Ghostbird Press began in 2011 after my grandfather's passing.  Starting a small press was something I had thought of since attending the CUNY Chapbook Festival in 2006 while at CUNY Queens College for my MFA.  I was so inspired by all the small publishers there, making things, often with their own hands, that would bring writing to life in the real, physical world.  I loved writing, but I also loved the idea of making things, of doing the work of publishing.  My grandfather had started his own business after World War II and his work ethic has always been a guide for me.  After he died it just seemed like the time to get going with my own small venture.

The goals for the press haven't changed much.  I have reigned in my expectations a bit as I continue to balance Family - Writing - Teaching - Publishing.  But I still read submissions and work with authors that I love and publish 3 - 4 chapbooks a year.  One change:  we just put out our first comic book, so now that's happening.

2 – What first brought you to publishing?
Again, it was really the CUNY Chapbook Fest that made it seem possible for me to try publishing.  The small press editors and publishers there exuded an energy and optimism that was infectious.  I fell in love with the idea of engaging with literature on that very real and personal level, while also building the community that grows from a small press through events and of course books.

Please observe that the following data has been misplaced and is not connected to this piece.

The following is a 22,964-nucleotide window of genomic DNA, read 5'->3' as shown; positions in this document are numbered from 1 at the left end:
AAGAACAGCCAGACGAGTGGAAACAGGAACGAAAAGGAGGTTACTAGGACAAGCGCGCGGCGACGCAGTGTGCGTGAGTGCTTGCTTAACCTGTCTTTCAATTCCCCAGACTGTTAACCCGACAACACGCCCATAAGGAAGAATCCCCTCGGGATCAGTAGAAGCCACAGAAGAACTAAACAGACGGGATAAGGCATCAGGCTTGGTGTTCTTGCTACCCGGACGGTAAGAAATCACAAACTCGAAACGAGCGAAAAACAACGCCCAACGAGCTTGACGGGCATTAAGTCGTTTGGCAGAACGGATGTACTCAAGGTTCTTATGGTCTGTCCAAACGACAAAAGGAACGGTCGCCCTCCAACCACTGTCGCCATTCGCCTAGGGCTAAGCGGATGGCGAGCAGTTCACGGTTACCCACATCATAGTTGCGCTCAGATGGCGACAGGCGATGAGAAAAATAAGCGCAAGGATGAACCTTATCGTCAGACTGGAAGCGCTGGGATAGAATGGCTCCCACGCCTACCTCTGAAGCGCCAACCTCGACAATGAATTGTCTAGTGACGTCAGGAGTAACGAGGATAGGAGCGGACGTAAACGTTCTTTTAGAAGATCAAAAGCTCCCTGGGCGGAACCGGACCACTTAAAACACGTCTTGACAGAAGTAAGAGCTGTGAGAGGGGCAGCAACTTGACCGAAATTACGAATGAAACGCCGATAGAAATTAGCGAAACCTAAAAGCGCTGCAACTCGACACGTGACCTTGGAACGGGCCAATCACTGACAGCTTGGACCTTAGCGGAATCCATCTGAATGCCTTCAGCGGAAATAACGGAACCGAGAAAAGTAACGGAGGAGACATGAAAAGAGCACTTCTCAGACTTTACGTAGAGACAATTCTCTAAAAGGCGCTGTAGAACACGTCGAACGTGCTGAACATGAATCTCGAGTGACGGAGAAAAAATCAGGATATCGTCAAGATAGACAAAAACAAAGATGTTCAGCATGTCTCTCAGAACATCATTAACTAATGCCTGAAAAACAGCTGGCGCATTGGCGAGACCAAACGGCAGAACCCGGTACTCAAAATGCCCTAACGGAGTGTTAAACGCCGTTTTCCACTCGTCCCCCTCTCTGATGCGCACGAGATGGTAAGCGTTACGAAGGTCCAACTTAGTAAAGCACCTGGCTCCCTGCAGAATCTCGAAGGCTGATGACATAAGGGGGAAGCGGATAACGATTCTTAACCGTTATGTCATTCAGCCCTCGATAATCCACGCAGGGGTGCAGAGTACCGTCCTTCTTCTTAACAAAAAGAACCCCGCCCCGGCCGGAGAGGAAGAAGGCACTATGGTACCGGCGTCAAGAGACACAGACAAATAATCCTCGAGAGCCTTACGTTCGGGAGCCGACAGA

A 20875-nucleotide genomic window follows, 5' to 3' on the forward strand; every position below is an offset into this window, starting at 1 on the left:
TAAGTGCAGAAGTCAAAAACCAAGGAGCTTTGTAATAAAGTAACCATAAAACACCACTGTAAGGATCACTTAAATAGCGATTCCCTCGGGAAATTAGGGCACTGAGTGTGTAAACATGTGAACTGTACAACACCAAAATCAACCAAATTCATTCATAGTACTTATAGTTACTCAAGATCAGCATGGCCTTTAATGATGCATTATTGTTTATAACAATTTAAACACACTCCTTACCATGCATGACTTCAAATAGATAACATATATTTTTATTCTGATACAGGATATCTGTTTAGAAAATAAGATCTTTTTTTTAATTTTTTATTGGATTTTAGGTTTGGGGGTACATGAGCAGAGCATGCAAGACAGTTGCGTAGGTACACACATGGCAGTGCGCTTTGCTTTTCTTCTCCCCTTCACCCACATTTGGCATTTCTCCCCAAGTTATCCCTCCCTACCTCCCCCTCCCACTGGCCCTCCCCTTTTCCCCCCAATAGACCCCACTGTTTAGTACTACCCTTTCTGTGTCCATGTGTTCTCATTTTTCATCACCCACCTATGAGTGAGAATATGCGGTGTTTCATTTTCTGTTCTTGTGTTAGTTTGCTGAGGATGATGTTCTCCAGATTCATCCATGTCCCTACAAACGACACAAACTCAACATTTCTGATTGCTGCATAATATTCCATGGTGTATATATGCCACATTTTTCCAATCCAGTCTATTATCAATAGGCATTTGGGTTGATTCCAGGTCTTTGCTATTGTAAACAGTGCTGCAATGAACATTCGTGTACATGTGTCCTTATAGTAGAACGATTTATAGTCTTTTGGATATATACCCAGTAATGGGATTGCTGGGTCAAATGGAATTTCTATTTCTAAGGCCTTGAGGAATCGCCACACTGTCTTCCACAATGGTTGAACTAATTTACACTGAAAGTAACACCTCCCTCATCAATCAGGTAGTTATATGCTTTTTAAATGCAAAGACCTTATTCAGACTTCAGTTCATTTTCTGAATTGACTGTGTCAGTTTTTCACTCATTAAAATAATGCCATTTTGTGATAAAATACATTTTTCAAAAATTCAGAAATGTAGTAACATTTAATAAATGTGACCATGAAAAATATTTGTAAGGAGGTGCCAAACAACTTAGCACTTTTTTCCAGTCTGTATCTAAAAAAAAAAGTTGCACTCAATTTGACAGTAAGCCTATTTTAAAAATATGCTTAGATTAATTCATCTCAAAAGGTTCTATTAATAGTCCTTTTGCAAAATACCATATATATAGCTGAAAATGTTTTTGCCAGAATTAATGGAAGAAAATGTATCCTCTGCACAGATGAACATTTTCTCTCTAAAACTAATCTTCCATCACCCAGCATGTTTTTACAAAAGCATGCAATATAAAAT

3 – What do you consider the role and responsibilities, if any, of small publishing?
I believe small presses are in a unique position to try new things regardless of market / industry norms.  Of course we should be aware of the industry and its workings, but I love that I can sign an author that is totally unknown, who is writing very different, risky stuff, and I don't really worry about the profit margin.  The questions is simply: do I believe in this work?  I also think small presses, maybe all presses, have a responsibility to seek underrepresented voices and stories.  For example, I'm actively seeking an American Indian writer.  I want to read those poems, stories, perspectives.  I don't see enough of that.

4 – What do you see your press doing that no one else is?
Ghostbird Press is committed to the visual arts as well as the literary.  Each book we publish has an original cover and several internal images that are made by a single artist.  My main artists are my two brothers James and Paul, I have a certain commitment to them, but I am open to others and we did produce a book by a writer whose wife did the cover and internal art (eco-logic of the word lamb, Roger Sedarat). 

5 – What do you see as the most effective way to get new chapbooks out into the world?
To be honest I'm still trying to figure that out.  I use social media, but I'm not really into Facebook.  I do love twitter for some reason.  My favorite way is through events.  Each year we host a launch party for several authors.  I love how that builds the community because folks come out for one author, but they meet the others as well.  Going to readings and book fairs is great too, because again, you actually shake hands with people, hand them a book, converse about art and writing.  There's nothing better for me.

6 – How involved an editor are you? Do you dig deep into line edits, or do you prefer more of a light touch?